With an elevation of over 10,000’, the uneven terrain and standing for over an hour the cemetery tour may be a challenge for people with health issues. Wear sensible shoes and dress in layers as weather can change quickly.

 

Visit Cripple Creek

Johnny Nolan's

 

Previous Related Post:

Cripple Creek and Victor Railroad

 

Ghost Hunting

Jail Museum Sign - B Spend Saturday night, September 18, 2010, in jail investigating paranormal activity in the Cripple Creek Outlaws and Lawmen Jail Museum. The facility served as the Teller County Jail from 1901-1992. The museum has kept the original cells intact and visitors frequently claim they’ve seen moving shadows or heard voices coming from the cellblock.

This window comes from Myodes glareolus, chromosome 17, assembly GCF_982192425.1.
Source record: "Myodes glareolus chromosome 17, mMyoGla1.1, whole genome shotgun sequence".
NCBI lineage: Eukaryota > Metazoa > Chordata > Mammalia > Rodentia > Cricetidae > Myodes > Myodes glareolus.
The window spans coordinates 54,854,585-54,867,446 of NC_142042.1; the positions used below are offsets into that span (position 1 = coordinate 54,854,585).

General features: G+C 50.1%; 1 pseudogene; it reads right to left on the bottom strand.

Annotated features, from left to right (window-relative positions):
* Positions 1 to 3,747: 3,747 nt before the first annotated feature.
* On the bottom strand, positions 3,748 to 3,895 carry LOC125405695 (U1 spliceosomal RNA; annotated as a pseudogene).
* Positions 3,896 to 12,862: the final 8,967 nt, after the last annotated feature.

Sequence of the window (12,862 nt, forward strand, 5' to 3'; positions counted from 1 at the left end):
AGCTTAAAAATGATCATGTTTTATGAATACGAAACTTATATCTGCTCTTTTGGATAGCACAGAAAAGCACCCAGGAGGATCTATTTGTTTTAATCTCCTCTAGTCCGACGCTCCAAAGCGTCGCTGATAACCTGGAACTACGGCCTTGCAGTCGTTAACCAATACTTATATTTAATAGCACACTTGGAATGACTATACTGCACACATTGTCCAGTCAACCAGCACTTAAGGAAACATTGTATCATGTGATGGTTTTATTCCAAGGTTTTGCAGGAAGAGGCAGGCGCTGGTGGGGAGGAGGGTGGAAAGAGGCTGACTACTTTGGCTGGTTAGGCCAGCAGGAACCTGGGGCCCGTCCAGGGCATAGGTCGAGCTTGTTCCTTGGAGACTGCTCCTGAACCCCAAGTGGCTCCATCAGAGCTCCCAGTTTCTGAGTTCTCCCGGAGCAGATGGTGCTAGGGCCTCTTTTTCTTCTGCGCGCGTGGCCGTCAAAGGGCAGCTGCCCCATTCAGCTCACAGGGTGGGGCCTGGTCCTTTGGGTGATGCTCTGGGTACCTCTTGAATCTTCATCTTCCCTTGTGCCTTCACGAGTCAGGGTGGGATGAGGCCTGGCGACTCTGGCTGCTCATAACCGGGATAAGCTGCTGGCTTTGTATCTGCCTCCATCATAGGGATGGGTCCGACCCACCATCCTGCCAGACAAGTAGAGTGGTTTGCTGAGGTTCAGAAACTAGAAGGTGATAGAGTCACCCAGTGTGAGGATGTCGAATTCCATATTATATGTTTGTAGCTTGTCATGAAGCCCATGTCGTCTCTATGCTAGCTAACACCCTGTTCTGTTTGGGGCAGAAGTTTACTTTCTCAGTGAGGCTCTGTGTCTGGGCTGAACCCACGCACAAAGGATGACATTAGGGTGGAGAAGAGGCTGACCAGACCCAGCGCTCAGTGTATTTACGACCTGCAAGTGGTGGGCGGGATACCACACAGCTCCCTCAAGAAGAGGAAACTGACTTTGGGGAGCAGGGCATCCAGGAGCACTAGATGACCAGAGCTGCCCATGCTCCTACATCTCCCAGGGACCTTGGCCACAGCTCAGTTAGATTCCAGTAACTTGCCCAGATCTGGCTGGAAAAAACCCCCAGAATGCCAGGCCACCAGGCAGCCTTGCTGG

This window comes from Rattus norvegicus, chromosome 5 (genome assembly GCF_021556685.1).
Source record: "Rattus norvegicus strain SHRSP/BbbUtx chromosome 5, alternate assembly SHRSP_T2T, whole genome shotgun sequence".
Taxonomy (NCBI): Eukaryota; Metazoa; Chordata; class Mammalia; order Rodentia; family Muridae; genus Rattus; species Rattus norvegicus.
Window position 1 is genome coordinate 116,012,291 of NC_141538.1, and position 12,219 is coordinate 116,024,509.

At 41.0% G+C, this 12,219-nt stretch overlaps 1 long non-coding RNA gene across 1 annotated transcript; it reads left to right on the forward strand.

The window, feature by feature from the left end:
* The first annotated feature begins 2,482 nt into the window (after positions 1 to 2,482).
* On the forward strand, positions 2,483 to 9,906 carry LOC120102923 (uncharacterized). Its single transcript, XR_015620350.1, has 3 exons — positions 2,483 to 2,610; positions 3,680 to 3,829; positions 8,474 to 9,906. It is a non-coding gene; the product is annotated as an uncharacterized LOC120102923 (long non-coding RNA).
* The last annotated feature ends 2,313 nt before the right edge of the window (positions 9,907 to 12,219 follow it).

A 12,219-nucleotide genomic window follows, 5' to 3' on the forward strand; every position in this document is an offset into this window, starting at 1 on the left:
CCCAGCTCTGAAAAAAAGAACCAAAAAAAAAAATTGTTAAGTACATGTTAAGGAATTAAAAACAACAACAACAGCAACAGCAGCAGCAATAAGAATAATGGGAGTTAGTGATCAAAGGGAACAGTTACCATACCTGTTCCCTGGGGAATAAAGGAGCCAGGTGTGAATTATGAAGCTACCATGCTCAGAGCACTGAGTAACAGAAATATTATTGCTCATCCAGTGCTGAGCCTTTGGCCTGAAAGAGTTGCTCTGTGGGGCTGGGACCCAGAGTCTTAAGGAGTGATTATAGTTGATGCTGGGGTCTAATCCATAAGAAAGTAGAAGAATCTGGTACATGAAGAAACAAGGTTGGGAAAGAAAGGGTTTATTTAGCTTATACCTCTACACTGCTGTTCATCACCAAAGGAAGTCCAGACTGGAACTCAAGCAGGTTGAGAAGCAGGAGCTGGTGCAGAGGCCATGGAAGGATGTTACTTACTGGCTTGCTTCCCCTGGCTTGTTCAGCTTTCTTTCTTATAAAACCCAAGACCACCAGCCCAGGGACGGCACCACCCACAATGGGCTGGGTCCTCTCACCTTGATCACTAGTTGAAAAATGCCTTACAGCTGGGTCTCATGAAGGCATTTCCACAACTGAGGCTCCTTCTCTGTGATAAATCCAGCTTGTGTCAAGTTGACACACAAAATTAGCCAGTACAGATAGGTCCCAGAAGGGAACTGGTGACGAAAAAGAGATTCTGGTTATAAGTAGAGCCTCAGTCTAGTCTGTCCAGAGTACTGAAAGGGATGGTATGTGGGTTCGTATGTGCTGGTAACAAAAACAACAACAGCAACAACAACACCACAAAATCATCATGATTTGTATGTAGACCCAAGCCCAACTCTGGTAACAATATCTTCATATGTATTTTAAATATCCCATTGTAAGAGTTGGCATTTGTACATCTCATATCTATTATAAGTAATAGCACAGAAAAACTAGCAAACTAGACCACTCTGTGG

Certainly the jail saw many outlaws and troublemakers incarcerated, especially during the boom days when Cripple Creek was known as the World’s Greatest Gold Camp. The museum also  remembers those who enforced and maintained law and order. Police logs, newspaper crime stories and copies of early city ordinances recall the era when gold was discovered and the town grew from a population of 15 to 50,000 in ten years.Man at Jail Museum - B

During the overnight ghost hunting experience Mountain Peak Paranormal Investigations will teach participants the latest techniques and use of equipment for such investigations. Space is limited with reservations required (call 719-689-6556), no walk-ins accepted. Participants must be 18-years-old, cost is $40.

Paranormal activity cannot be guaranteed.

Whether one joins the ghost hunting overnight or just stops in for a look around when they’re in Cripple Creek the Outlaws and Lawmen Jail Museum offers a worthwhile and unusual look into the region’s history.

Windows and Reflections of Bannack

Windows 20